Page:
Feather River Bulletin Public Notices for the week of 8/21/19

Estate of Young



Janice A. Young, decedent

Case Number PR19-00043

To all heirs, beneficiaries, creditors, contingent creditors, and persons who may otherwise be interested in the will or estate, or both, of: Janice A. Young

A Petition For Probate has been filed by: Jan M. Young in the Superior Court of California, County of Plumas.

THE PETITION FOR PROBATE requests that: Jan M. Young be appointed as personal representative to administer the estate of the decedent.

THE PETITION requests the decedent’s wills and codicils, if any, be admitted to probate. The will and any codicils are available for examination in the file kept by the court.

THE PETITION requests authority to administer the estate under the Independent Administration of Estates Act. (This authority will allow the personal representative to take many actions without obtaining court approval. Before taking certain very important actions, however, the personal representative will be required to give notice to interested persons unless they have waived notice or consented to the proposed action.) The independent administration authority will be granted unless an interested person files an objection to the petition and shows good cause why the court should not grant the authority.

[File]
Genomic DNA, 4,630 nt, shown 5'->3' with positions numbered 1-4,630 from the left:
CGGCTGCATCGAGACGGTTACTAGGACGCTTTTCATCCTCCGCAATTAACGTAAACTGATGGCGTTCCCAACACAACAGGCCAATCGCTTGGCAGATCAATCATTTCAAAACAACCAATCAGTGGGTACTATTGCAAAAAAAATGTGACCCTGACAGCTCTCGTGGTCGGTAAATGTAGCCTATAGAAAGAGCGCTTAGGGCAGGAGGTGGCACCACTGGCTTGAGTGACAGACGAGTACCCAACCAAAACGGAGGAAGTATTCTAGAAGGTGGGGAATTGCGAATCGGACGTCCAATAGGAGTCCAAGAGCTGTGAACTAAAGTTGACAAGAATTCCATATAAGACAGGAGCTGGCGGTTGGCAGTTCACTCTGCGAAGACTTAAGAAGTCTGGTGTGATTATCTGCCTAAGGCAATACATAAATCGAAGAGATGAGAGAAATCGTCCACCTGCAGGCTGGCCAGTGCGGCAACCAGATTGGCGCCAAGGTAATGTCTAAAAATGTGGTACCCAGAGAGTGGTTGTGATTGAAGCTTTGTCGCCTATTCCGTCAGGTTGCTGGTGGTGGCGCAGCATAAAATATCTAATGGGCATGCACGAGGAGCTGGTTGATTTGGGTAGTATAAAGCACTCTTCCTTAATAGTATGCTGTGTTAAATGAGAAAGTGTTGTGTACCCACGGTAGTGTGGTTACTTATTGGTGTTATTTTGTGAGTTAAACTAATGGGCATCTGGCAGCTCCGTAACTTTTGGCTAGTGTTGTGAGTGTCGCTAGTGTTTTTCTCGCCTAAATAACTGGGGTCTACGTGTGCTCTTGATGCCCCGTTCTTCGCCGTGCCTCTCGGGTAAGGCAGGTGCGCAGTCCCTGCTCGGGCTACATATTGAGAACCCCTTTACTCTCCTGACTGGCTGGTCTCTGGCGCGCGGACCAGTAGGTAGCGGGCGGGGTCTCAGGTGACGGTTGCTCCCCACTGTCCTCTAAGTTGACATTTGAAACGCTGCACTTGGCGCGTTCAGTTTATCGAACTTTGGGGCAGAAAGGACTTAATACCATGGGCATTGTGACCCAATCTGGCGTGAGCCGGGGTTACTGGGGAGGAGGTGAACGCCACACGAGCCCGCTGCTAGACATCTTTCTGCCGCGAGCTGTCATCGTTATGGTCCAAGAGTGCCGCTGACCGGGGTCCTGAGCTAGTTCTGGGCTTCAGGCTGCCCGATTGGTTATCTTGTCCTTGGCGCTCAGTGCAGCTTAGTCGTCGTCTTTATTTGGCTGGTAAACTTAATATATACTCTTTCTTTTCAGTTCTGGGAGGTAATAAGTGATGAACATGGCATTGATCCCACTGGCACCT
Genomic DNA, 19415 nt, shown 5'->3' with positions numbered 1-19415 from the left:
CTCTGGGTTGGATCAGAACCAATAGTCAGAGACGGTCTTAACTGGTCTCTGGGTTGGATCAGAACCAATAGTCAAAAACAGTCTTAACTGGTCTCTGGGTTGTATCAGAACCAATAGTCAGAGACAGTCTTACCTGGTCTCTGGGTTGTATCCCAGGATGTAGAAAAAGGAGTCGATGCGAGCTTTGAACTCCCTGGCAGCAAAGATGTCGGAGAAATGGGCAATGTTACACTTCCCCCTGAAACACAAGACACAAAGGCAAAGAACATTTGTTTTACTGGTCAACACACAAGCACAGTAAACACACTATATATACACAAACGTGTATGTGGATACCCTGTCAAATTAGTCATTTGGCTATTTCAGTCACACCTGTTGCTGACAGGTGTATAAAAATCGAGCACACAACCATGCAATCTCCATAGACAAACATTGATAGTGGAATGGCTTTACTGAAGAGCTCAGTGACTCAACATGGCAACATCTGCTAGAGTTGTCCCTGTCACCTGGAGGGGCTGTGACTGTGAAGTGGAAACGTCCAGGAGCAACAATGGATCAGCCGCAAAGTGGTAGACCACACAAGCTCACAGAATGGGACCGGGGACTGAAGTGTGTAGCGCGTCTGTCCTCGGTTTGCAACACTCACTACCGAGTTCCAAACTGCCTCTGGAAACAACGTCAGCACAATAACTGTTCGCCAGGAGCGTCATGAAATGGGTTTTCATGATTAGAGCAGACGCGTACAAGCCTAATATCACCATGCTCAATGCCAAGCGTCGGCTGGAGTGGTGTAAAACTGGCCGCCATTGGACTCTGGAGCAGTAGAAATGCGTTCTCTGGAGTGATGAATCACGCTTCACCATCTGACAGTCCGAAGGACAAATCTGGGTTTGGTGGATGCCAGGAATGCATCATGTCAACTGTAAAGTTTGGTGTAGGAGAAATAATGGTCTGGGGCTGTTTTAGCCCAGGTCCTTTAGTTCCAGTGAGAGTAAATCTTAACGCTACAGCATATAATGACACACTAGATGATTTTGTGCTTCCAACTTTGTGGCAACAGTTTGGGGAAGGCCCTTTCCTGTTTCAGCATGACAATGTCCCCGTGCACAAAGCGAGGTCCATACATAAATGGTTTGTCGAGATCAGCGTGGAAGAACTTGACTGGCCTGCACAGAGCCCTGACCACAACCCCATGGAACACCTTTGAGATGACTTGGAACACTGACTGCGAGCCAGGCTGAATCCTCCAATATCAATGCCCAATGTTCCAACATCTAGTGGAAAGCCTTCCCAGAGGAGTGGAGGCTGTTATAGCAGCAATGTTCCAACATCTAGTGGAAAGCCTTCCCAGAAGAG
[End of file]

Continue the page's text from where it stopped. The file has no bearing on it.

A hearing on the petition will be held in this court as follows: Aug. 26, 2019, at 9:00 a.m., at the Superior Court of California, County of Plumas, Dept. 2, Courthouse, 520 Main Street, Room 104, Quincy, CA 95971.

If you object to the granting of the petition, you should appear at the hearing and state your objections or file written objections with the court before the hearing. Your appearance may be in person or by your attorney.